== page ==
The FAO, OECD and UNCDF launched a joint multi-year initiative to assess Food Security and Nutrition (FSN) policies from a territorial perspective. This joint initiative will assess, scale up, and pilot innovative policy approaches and governance mechanisms to improve food security and nutrition in rural areas, in both emerging and developing countries.
This review finds that while Mexico has taken important steps in addressing the urban challenges in the Valle de México, Mexico’s largest metropolitan area, there is a need for major metropolitan governance reform. Serious urban governance failings are inhibiting adequate responses to critical urban development priorities - regeneration, access to adequate housing, reliable and safe public transport, and environmental protection. Several measures are currently being implemented. However, these tools and reforms will not produce the desired solutions to urban problems in the absence of metropolitan thinking, strategic regional planning, and improved co-ordination and collaboration across levels of government.
7th annual expert meeting of the initiative on Employment and Skills Strategies in Southeast Asia (ESSSA) and GIZ/ RECOTVET Policy Dialogue - 7-8 October, 2015 - Sokha Angkor Resort, Siem Reap, Cambodia
The European Union’s Eastern Partnership (EaP) countries (Armenia, Azerbaijan, Belarus, Georgia, Moldova and Ukraine) struggle with environmental challenges related to the consumption and end-of-life management of many harmful products. This policy manual considers the potential use and implementation of four categories of product-related economic instruments to address some of these challenges: product taxes, tax differentiation based on environmental factors, deposit-refund systems and extended producer responsibility (EPR).
The recent droughts in Brazil’s Rio de Janeiro and São Paulo states have exposed the need to shift from crisis management to effective risk governance of the country’s water resources, according to a new OECD report.
This publication is the first case study of the Urban Green Growth in Dynamic Asia project. The project explores how to promote green growth in fast-growing cities in Asia by examining policies and governance practices that encourage greening and competitiveness in a rapidly expanding economy. It is part of the OECD Green Growth Studies series, which will culminate in a synthesis report on Urban Green Growth in Dynamic Asia.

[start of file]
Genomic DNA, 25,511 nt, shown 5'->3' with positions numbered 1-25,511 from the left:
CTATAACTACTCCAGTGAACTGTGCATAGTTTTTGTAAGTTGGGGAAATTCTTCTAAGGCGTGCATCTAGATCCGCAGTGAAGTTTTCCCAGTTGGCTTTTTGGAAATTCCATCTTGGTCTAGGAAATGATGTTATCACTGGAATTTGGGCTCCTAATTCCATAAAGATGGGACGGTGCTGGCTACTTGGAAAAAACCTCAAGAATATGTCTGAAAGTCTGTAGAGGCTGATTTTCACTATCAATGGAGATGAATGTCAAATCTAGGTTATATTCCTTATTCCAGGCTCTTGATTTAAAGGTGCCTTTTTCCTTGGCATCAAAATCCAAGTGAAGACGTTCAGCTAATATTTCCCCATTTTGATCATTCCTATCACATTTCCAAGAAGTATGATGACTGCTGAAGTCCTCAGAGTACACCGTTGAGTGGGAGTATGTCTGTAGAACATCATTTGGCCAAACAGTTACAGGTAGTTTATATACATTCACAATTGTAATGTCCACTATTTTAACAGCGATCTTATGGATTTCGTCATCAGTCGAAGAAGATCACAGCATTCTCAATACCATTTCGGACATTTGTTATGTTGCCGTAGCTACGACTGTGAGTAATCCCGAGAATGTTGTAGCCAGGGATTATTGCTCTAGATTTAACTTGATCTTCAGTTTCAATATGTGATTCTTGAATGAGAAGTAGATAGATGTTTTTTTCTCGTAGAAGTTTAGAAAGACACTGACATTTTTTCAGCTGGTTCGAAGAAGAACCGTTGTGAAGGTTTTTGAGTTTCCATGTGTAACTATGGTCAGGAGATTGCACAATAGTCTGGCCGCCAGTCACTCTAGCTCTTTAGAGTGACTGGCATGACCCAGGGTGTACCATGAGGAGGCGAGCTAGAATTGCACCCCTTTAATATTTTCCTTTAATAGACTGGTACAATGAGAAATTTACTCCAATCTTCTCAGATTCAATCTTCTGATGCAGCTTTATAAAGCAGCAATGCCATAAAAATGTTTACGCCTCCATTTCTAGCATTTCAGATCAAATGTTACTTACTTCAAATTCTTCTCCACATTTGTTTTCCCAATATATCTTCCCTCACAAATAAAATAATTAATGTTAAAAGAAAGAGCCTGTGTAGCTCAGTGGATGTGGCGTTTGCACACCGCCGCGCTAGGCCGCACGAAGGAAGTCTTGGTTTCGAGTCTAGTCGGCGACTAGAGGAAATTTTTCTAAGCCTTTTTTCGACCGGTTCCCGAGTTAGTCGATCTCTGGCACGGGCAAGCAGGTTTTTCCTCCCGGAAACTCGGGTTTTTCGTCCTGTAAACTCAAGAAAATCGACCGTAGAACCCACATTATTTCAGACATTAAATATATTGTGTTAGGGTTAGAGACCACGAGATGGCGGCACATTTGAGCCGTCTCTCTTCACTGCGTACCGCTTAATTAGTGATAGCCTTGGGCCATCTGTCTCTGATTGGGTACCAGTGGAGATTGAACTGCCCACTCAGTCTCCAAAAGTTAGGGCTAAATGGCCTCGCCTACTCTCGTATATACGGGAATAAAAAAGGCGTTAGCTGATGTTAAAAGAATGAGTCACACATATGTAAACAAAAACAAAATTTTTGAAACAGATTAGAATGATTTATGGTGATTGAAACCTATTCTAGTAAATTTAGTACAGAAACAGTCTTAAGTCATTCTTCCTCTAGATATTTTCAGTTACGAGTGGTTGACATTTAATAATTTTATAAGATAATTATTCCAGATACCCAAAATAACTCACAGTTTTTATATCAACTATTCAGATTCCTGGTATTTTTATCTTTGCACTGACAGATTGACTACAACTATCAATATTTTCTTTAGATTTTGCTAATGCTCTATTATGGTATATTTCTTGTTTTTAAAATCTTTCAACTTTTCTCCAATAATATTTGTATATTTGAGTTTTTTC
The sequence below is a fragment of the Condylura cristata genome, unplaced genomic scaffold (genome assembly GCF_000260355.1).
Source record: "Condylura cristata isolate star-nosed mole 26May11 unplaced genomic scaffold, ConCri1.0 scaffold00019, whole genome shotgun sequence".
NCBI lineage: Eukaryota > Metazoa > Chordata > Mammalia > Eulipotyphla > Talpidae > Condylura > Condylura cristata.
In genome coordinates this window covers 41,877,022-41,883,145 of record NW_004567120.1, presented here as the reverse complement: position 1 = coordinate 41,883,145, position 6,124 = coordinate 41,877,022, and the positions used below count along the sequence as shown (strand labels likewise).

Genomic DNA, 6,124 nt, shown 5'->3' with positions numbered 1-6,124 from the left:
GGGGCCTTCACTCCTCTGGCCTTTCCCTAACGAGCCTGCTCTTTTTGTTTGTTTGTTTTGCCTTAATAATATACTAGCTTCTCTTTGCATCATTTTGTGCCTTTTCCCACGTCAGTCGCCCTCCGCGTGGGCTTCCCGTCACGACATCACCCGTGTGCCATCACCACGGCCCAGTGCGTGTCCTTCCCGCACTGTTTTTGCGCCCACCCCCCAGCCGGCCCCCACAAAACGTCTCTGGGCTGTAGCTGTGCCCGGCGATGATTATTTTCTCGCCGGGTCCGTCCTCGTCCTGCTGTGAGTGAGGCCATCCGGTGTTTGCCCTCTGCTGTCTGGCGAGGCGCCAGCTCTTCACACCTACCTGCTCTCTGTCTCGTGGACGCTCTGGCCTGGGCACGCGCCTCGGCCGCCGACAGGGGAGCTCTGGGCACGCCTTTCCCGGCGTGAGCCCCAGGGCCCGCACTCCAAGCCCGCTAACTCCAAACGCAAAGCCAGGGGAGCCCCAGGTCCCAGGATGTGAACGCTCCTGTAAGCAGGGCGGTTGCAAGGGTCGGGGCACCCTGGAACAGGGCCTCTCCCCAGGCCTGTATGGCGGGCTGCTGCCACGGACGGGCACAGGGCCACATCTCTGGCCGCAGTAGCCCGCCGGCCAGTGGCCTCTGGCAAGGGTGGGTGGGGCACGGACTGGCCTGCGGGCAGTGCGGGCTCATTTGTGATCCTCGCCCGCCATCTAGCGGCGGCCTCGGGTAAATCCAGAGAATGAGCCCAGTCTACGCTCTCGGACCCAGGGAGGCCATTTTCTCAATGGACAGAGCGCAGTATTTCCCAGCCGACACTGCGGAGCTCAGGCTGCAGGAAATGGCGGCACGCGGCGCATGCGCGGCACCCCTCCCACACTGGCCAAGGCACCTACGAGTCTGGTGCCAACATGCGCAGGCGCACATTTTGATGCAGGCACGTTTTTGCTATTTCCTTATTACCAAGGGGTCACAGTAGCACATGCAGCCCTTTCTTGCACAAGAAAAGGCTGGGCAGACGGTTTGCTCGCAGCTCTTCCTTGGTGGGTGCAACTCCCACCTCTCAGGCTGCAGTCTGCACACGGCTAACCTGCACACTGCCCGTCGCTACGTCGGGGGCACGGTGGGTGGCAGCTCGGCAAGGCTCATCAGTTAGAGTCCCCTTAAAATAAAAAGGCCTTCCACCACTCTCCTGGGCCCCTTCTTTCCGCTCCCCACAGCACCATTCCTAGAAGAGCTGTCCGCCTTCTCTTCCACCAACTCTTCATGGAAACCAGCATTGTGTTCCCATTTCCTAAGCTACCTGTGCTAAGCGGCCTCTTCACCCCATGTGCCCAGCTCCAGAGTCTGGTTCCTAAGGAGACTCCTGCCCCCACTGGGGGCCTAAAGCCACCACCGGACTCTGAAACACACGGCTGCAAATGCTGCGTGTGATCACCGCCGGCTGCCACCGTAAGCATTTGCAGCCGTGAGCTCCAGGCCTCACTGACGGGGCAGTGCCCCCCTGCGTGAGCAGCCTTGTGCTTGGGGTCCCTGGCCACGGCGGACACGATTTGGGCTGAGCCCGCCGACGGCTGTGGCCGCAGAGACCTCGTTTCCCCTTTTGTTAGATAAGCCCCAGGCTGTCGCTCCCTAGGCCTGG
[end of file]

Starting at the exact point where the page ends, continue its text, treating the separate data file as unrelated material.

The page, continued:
This report analyses the economic and environmental performance and green growth policy practices of Thailand’s Bangkok Metropolitan Region (BMR). As a dynamic and emerging market economy, Thailand has recorded strong growth over recent decades and is expected to continue to do so, but this growth has come at a high environmental cost. The challenge is therefore to improve environmental outcomes while supporting continued growth in output and living standards. Thailand's government and BMA have taken steps to encourage green growth in the BMR, but much untapped potential remains, particularly in the following areas: land use and transport, renewable energy and energy efficiency in buildings, and water resources and solid waste management. Resilience to floods is also an urgent cross-cutting issue that requires further attention.
La marque que porte une ville contribue fortement à son rayonnement dans la société mondialisée, surtout dans un contexte de concurrence planétaire. Une ville a en effet beaucoup en commun avec un produit commercial. Je représente une très forte marque internationale : Prague, capitale de la République tchèque, forte d'un million d'âmes.
Local policymakers have a critical role to play in developing more resilient and inclusive economies. This event will explore topics ranging from empowering communities through local leadership to new approaches to local economic growth and catalysing growth through people by better harnessing skills and increasing productivity.
« Qu’est-ce que la cité, sinon le peuple ? » s’exclame Shakespeare dans Coriolan. En effet, la population et la qualité de vie sont toujours au cœur de la planification urbaine. Au Brésil, les grandes agglomérations ont pris forme dans les années 1950, lorsque le pays comptait environ 52 millions d’habitants, dont 36,2 % seulement dans les villes.
As the OECD celebrates its 10th Rural Conference this edition will look at the next steps for the OECD Rural Policy Programme and consider the direction for future work.